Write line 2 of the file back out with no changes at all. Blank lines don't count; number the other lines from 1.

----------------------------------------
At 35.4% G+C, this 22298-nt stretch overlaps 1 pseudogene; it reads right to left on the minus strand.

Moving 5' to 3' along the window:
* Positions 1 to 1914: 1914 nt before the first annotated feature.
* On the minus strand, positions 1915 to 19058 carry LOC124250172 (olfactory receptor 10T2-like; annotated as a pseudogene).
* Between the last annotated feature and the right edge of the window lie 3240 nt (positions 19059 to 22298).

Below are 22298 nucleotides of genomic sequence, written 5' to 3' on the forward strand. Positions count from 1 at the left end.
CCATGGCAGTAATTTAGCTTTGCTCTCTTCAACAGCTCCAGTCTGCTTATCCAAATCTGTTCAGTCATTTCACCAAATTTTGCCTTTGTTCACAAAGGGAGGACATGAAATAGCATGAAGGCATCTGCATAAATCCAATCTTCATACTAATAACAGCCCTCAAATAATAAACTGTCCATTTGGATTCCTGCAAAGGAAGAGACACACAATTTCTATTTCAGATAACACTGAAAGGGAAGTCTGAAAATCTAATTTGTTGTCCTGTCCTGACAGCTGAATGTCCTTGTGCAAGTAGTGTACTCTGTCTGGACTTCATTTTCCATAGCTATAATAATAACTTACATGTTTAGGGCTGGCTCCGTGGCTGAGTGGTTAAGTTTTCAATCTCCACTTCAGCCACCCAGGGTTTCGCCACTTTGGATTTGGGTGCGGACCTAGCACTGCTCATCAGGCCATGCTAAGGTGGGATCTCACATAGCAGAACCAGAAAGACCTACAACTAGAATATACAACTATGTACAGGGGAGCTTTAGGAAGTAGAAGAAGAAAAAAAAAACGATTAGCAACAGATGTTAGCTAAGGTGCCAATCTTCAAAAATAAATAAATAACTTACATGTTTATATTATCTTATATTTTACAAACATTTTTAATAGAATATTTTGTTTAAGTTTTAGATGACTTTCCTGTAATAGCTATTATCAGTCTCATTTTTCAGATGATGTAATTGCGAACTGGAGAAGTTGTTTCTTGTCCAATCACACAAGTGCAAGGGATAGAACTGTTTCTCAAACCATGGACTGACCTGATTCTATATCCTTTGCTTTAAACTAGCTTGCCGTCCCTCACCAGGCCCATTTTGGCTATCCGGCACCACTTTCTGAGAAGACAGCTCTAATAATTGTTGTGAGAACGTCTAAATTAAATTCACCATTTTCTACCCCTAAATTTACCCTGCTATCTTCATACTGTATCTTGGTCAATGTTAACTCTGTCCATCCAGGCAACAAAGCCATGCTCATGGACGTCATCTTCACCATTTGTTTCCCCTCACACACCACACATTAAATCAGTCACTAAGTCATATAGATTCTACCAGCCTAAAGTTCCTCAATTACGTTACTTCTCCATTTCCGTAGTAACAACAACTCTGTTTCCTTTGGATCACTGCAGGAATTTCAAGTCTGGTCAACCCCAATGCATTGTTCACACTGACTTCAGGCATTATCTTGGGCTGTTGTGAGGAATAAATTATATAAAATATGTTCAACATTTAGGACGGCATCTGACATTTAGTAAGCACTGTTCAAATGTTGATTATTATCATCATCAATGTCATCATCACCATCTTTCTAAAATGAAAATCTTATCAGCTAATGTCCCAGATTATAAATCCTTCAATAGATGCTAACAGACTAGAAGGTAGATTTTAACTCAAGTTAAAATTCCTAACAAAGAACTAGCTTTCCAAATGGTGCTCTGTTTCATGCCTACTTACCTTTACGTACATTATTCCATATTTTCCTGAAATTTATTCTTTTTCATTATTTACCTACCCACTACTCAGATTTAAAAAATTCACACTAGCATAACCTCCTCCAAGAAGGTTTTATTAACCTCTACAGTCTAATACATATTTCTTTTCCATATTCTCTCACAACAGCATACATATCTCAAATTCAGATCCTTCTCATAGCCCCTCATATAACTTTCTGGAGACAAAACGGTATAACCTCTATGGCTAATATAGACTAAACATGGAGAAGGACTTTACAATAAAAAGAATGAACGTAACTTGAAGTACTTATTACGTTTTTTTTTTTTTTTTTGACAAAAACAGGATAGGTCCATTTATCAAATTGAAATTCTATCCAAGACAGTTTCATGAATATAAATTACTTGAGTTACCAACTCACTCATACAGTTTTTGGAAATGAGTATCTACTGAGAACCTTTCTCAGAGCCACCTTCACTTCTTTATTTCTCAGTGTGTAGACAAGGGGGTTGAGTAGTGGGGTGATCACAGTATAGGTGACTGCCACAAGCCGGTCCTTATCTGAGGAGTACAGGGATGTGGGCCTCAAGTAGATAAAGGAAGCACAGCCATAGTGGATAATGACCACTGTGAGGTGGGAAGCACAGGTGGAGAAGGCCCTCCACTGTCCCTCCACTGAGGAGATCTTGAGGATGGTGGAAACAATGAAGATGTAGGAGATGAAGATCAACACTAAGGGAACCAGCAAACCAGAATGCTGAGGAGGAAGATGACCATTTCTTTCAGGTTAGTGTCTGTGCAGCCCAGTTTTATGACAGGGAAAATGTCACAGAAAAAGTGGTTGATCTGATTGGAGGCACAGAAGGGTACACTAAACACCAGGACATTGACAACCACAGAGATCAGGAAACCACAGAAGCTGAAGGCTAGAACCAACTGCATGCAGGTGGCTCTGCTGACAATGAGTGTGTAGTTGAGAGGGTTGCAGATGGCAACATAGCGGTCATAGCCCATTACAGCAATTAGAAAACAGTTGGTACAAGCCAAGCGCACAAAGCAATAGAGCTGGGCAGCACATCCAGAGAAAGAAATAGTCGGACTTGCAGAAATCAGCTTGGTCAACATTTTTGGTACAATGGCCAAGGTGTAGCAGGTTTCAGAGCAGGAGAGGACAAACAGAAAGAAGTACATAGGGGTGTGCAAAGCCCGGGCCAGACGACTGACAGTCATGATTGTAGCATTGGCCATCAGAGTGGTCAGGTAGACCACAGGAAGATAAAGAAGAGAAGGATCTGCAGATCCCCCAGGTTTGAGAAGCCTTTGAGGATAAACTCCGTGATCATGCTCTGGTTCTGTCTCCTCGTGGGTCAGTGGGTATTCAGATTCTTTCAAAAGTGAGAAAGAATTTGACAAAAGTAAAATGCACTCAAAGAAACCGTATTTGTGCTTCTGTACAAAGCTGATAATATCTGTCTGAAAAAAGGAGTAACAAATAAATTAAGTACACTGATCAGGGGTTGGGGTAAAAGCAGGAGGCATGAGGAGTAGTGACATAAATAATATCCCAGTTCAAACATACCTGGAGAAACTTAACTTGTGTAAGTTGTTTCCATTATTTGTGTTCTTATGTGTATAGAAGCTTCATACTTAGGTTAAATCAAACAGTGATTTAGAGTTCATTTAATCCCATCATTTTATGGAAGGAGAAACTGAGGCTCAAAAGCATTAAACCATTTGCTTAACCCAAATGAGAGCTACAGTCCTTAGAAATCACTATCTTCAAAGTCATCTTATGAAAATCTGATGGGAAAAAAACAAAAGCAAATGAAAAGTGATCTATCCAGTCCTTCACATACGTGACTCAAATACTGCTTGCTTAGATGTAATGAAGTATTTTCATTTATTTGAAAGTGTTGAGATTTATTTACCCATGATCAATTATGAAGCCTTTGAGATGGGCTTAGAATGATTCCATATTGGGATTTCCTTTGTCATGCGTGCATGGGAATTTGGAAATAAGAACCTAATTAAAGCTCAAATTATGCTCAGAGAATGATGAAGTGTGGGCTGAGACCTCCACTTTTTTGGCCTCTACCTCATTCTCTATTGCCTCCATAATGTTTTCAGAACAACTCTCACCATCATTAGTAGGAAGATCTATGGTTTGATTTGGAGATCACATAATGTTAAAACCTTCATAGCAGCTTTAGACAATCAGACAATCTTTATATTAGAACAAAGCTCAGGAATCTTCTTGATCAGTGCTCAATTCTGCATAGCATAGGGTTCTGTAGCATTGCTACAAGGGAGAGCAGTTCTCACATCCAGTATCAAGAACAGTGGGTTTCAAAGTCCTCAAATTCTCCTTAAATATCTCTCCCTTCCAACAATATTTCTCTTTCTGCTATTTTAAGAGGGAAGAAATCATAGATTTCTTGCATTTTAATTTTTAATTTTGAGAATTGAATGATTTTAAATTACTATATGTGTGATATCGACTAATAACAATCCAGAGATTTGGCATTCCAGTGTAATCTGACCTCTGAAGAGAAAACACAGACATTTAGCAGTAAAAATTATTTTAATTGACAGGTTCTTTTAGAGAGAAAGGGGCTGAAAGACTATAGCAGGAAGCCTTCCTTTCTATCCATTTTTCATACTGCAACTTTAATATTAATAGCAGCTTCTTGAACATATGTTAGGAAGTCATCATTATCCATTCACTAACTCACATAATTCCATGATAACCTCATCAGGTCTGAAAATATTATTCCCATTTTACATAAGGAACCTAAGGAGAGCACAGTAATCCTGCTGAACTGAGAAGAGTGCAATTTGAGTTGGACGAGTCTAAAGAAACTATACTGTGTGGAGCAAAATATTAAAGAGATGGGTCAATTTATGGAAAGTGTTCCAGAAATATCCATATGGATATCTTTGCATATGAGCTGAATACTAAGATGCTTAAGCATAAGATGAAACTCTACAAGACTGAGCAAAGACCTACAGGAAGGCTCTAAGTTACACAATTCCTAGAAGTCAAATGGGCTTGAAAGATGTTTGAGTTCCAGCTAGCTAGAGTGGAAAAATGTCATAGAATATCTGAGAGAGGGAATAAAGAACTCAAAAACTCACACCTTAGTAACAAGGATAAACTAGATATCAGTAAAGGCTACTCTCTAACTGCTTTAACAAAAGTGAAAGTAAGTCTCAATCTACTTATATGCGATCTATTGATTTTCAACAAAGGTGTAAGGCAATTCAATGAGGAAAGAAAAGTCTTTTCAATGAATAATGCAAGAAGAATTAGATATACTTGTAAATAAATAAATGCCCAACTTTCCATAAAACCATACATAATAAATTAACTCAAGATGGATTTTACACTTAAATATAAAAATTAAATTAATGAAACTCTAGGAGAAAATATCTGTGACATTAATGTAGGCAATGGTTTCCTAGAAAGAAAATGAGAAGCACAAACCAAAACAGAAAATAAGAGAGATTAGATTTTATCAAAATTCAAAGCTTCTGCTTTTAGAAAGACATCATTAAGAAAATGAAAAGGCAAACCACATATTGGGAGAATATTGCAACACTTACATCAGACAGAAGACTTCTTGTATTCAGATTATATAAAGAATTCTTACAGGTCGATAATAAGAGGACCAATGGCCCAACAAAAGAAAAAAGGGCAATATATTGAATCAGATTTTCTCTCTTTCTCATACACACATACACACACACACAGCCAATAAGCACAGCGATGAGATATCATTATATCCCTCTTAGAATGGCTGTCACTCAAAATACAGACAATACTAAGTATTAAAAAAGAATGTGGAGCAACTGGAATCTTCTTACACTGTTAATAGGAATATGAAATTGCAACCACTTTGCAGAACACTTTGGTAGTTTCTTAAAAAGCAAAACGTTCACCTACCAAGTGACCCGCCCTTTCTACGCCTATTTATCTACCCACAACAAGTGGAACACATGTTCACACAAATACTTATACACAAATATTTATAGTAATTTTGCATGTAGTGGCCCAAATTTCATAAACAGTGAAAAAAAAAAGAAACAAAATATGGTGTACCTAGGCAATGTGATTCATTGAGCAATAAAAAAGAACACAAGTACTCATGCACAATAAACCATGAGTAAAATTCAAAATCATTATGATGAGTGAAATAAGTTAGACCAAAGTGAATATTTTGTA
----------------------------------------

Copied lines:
Moving 5' to 3' along the window: